Monday, April 23, 2012

Disclosed docs reveal MI5 & MI6 supported Gaddafi

Britain's spy services have come under renewed pressure. Newly found secret documents suggest that M-I-5 and M-I-6 officers were cooperating with former Libyan dictator Muammar Gaddafi's regimen and that Jack Straw was complicit in the kidnaping of Libyans. Source

U.S.-backed Internet restrictions could be destroyed in France


François Hollande, the French socialist candidate expected to best President Nicholas Sarkozy following the national runoff election held Sunday, told national media recently that he would replace the country’s harsh Internet restrictions with a wholly different scheme that strengthens the relationship between artists and their fans.
The French Internet law, strongly supported by Sarkozy, bans users from going online for one year after three individual violations of copyright law. U.S. industry played a key role in lobbying for the “Creation and Internet law,” whereas French socialists played a key role in opposing it.
The law created an Internet regulator called the “High Authority of Diffusion of the Art Works and Protection of the Rights on the Internet” (HADOPI), with the aim of detecting up to 150,000 incidents of copyright infringement per day and intercepting individual users with messages about the consequences of piracy, up to and including a year of disconnection for a third offense.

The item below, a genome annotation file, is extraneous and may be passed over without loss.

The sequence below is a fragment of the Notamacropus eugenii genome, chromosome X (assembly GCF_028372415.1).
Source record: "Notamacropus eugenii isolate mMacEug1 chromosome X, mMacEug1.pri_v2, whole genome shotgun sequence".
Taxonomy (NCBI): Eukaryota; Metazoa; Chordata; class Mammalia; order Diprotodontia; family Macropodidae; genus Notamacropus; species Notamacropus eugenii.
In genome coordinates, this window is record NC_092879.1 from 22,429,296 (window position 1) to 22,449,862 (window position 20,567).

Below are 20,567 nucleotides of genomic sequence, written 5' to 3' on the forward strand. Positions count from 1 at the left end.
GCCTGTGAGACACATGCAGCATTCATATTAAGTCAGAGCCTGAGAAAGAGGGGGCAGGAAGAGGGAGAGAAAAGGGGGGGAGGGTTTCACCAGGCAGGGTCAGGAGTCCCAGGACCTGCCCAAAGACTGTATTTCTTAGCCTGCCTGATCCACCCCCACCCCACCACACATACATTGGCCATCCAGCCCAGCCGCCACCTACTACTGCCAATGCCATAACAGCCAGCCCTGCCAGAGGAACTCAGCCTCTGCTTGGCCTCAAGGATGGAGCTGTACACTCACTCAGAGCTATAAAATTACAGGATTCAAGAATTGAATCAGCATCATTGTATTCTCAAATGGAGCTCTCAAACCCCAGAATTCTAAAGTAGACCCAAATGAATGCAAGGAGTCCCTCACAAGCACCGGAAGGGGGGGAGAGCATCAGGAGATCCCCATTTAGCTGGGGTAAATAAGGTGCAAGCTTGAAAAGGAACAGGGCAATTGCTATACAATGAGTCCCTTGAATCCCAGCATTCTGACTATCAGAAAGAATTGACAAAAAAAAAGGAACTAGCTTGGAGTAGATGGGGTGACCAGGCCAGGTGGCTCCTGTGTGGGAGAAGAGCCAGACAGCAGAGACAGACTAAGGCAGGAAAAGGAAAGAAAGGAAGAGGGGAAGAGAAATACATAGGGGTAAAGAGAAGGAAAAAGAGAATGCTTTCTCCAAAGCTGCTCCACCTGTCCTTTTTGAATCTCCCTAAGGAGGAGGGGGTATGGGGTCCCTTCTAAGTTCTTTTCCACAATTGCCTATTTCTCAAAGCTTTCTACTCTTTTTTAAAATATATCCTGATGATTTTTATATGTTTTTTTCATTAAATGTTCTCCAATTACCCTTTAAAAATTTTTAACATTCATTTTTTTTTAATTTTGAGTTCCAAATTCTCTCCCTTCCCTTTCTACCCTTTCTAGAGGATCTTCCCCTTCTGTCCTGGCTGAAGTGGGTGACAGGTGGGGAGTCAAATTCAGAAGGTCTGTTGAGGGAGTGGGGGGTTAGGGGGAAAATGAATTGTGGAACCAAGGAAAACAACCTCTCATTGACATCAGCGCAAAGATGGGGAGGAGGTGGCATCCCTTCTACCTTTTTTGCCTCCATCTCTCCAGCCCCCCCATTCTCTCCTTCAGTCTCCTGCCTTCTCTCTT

And that’s precisely what Hollande said he wants to end.

Russia Will Not Reopen: "The Situation Has Been Recognized As An Emergency"


Tyler Durden's picture

One temporary halt and three delay attempts later, and we get.... this.
Yes, this is the Russian stock market. Source

The Exter Inverted Pyramid and The Bearded Crank


Tyler Durden's picture
This morning, a vastly expansive essay by Lew Spellman of the University of Texas in Austin titled "Warren Buffett and the New Calculus of Gold" is making the rounds, and while the narrative is largely defensive of gold, and its role as the only true safe collateral in a world rapidly depleted of the latter (as we have been arguing for the past 2 years) as proven over and over by the fact that the entire modern system now relies more on re-re-re-rehypothection of existing collateral than on spending money for CapEx purposes and to replace an aging asset base, we wonder: is this realization really just now being grasped by the world? Are the forward thinkers of the world only now understanding that in a world with hundreds of trillions of imaginary collateral whose ultimate owner will never be tracked down, and a daisy-chained bankrupt domino collapse will come before anyone finds out who owns what (much in the same was as MF Global is a symptom of the entire modern financial system), only that which is tangible, undilutible and real will have value?